What to Look for in the Final Walkthrough Before Closing

Keep the home buying process headache-free by looking for these essential things during your final walkthrough.

One of the last things you do before a home is officially yours is the final walkthrough. This is the point in the sale process when you get to have one last look at the property you're about to purchase. It's a pivotal time in the home purchasing process, because once you sign the paperwork, you can't go back to the seller with additional questions or repair requests.

"A final walkthrough isn't required, it's just a really, really good idea," says Polly Watts of real estate brokerage service Sundae.

Making the most of that final walkthrough is critical, and these real estate experts have some tips on what to look for and what to ask as you do a final sweep of your new digs.

House with for sale sign
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What Is a Final Walkthrough?

If you've purchased a home, you're likely familiar with the process of attending a showing (or viewing photos online), putting in an offer, then having an inspection done. The final walkthrough is the near-final step in the process, when you walk through the home (even briefly) to confirm that everything is as agreed. The inspection is even more important, though.

A home inspection is the buyer's opportunity to have a professional check the home for necessary repairs so the buyer can negotiate those fixes before buying the home. It's also a crucial step that allows a buyer to back out if they find something in the inspection that gives them cold feet. (Think a cracked foundation or a serious mold issue.)

"Typically, you'll go into a transaction and you'll have a home inspection," Watts says. "The final walkthrough doesn't replace that, but what a final walkthrough does is give you a last look before closing on your property."

The final walkthrough happens well after the inspection, once you're ready to sign paperwork.

"It's really a chance to make sure the property is in as good or better condition as it was when you saw it," Watts says. "Closing can take 30 to 45 days and a lot can change in that time."

Typically, a walkthrough for an average-size house will take about 30 minutes, but a seller will give you more time if necessary, especially for a larger home.

In many states, a final walkthrough can happen the day of closing or a few days before. It depends on where you live.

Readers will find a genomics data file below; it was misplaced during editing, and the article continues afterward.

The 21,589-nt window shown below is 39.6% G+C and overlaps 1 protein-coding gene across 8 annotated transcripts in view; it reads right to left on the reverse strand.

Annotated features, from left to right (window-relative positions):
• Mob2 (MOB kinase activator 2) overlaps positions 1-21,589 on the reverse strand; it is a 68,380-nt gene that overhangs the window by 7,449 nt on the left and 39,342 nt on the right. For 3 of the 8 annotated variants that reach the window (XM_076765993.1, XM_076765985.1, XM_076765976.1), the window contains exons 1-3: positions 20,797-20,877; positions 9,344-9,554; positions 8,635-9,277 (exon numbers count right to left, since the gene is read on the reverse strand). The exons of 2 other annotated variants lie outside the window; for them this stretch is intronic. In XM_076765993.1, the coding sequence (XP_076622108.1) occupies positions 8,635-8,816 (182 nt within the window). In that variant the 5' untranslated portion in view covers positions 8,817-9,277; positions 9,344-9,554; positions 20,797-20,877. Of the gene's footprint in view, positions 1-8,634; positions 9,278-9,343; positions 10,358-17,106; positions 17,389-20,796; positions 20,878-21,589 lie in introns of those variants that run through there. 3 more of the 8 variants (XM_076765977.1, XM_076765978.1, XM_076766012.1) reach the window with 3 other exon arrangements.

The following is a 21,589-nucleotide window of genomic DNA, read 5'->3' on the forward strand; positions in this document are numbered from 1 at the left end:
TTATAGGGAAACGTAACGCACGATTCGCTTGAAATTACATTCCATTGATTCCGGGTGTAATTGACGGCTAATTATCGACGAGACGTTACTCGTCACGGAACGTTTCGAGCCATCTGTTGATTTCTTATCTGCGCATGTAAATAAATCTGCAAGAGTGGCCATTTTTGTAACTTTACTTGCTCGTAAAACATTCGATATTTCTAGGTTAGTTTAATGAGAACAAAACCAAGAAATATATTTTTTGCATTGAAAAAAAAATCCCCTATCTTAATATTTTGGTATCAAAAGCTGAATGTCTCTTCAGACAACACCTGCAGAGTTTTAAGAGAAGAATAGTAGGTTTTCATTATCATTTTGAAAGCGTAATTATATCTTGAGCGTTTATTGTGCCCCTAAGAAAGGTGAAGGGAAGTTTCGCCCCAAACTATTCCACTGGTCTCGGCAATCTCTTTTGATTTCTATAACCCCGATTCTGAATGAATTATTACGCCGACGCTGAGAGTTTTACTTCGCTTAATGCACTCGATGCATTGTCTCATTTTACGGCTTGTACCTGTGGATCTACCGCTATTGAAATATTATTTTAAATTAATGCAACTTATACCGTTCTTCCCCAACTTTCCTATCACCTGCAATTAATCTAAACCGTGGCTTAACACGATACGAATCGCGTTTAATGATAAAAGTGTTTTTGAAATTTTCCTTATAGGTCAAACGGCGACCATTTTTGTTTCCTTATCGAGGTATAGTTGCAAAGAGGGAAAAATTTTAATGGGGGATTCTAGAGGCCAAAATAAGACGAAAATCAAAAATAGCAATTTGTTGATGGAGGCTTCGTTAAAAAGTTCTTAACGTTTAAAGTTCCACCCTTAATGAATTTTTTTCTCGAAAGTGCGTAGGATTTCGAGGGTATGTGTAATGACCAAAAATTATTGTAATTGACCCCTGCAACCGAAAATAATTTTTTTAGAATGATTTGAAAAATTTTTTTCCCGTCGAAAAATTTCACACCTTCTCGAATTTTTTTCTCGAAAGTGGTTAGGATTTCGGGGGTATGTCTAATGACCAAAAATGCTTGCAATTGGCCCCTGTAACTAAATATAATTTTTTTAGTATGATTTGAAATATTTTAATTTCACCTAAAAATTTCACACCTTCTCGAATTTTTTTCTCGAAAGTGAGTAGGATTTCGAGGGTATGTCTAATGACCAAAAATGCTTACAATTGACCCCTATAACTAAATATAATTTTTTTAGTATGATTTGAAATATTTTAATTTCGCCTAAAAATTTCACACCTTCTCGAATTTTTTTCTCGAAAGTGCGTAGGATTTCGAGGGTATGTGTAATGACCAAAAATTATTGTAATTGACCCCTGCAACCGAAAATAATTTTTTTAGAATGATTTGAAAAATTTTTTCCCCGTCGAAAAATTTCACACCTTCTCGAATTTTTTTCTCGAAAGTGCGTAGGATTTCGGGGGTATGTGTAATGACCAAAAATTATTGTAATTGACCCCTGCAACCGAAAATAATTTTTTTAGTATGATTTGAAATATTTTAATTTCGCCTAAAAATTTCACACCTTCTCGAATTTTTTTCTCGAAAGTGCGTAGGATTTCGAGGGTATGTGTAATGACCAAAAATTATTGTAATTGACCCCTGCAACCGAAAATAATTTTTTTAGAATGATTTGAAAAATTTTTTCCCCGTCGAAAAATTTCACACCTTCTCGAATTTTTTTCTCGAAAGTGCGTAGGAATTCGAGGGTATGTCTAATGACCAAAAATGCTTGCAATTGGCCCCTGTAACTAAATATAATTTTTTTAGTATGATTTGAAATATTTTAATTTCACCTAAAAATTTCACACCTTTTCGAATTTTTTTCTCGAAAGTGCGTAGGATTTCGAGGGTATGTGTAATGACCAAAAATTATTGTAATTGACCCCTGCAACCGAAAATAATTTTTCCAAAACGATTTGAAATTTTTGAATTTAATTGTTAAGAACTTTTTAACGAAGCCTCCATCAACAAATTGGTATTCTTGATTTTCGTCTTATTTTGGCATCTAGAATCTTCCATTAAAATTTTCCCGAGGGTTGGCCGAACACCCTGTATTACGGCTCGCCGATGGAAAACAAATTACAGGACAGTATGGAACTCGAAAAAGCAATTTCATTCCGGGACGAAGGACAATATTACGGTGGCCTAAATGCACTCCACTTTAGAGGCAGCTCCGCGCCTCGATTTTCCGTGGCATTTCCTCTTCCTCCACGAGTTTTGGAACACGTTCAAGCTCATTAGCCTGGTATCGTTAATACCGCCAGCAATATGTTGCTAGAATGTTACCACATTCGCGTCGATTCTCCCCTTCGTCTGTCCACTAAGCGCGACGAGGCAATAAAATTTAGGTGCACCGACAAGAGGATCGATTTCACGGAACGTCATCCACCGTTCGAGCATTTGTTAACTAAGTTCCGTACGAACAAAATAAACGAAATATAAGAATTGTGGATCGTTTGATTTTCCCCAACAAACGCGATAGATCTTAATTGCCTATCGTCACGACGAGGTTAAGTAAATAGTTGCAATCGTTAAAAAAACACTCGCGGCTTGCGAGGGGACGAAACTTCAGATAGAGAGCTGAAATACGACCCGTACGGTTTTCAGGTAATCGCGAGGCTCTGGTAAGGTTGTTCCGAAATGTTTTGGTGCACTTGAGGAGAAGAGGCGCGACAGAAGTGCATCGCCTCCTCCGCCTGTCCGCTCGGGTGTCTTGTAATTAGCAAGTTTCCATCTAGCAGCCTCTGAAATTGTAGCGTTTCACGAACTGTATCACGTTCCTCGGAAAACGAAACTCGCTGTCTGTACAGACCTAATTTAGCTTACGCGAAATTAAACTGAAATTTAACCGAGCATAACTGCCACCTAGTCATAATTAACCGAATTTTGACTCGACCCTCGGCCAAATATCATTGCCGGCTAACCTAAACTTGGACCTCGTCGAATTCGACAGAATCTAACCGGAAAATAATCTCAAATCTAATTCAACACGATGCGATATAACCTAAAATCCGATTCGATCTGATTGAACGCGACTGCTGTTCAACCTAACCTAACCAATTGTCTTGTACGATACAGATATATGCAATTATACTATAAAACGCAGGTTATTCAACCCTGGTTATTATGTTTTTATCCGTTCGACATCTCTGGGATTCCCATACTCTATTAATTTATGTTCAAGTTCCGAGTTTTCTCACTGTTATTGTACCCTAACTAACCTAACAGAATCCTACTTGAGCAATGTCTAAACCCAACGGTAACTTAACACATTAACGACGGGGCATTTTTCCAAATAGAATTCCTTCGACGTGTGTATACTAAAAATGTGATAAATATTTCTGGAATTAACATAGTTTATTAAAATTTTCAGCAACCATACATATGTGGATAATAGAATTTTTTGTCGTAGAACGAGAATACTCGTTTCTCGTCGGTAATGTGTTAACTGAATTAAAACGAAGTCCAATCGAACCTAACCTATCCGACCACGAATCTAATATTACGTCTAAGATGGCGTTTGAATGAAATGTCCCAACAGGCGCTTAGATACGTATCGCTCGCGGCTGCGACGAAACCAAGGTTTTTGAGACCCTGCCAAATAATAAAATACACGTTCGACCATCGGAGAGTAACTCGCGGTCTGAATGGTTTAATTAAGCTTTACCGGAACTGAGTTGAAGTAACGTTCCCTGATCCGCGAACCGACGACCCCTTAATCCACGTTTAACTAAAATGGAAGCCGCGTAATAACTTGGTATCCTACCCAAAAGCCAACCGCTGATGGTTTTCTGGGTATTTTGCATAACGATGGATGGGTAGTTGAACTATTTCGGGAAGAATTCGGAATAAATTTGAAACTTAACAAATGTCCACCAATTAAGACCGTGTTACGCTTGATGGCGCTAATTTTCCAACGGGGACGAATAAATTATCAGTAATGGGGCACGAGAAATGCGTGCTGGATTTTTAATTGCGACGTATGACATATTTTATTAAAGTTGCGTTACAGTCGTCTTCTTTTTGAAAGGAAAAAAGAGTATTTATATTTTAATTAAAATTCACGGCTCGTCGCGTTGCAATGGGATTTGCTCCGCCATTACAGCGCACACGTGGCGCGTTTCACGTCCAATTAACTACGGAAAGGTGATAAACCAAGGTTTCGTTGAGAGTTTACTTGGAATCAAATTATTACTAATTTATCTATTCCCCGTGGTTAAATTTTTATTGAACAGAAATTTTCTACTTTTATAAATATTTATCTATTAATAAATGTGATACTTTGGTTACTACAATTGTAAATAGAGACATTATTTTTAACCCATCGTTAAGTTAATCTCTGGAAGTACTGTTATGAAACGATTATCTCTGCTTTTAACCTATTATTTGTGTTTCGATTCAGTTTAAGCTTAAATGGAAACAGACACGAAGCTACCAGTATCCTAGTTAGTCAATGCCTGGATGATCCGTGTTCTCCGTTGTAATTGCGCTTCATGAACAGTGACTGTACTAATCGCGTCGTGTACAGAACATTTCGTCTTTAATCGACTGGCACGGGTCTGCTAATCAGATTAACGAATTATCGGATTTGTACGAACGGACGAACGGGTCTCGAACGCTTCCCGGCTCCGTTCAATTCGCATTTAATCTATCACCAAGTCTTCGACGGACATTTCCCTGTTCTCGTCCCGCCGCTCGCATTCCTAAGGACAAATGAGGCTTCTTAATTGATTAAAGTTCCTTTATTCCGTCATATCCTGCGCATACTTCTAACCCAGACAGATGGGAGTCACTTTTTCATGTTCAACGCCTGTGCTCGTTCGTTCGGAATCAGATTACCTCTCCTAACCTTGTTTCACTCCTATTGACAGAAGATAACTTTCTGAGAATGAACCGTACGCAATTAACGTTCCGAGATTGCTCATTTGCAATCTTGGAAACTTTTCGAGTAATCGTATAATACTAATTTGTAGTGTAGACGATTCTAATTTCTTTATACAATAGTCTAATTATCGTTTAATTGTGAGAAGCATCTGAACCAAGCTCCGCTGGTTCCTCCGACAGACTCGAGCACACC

"In some states, [closing] can happen within hours of a final walkthrough," Watts says.

It's important that you bring your realtor along for the final walkthrough.

"They're kind of a second pair of eyes to see and check things," Watts says.

What to Look for During the Final Walkthrough

There are three things to consider as you do your final walkthrough, according to Misty Soldwisch, broker and owner at Better Homes and Gardens Real Estate Innovations: whether repairs were made following your inspection of the home; the current condition of the home; and the presence of appliances and personal belongings in the home.

"It is the final verification that you are purchasing the home in the status expected to meet the terms of the purchase agreement," Soldwisch says.

In most cases, you will have checked in on repairs as part of the inspection. If you notice a fridge is missing when it was promised in the sale, you can note that. Additionally, if a seller agreed to leave certain furniture, window treatments, chandeliers etc., now is the time to check for those.

"If the sellers didn't leave what they said, it could delay or even cancel the closing," says Randy Kennedy, a realtor at Better Homes and Gardens Real Estate Fine Living. "For instance, sometimes the seller will want to keep that nice, fancy refrigerator and replace it with a lesser model. It's critical to make sure the items that were contracted to stay there are there."

It's also possible that the seller has moved out but left behind some junk in the garage, attic, or home itself. You can ask for that to be removed at this point, as well.

As for checking the condition of the home, Dana Hall-Bradley, owner at Better Homes and Gardens Real Estate Fine Living in Celebration, Florida, has some suggestions:

  • Check for any leaks, flush all the toilets, turn on water faucets, turn on all the appliances, turn on the washer and dryer
  • Check to make sure the air conditioning is properly cooling or heating, and the air handler is not leaking
  • Open and close the windows and doors to make sure they're working properly
  • If the home has a pool, check all the pool equipment is working properly
  • if the home has an automatic garage door opener, open and close the garage door and to confirm the remotes were left in the home.

Watts says this is also a good time to ask the seller or their realtor for some tips and tricks for the property if they're on site at the time of the final walkthrough. Maybe one of your doors has a unique lock, or an appliance or alarm system operates in a funny way.

"With tech these days, it's not always straightforward," Watts says.

After the Final Walkthrough

If during your final walkthrough you realize that something wasn't fixed according to your contingencies, or that new damage has occurred, now is the time to address it.

Watts typically suggests asking for a credit at closing in both cases, because at this stage in the process, there isn't much time left to fix those things before closing.

"Hopefully it's nothing major, but if it's damage to a window, for example, a credit through escrow is the easiest way," she says.

If everything looks good with your final walkthrough, you can sign final paperwork with the confidence that the home is to your liking.

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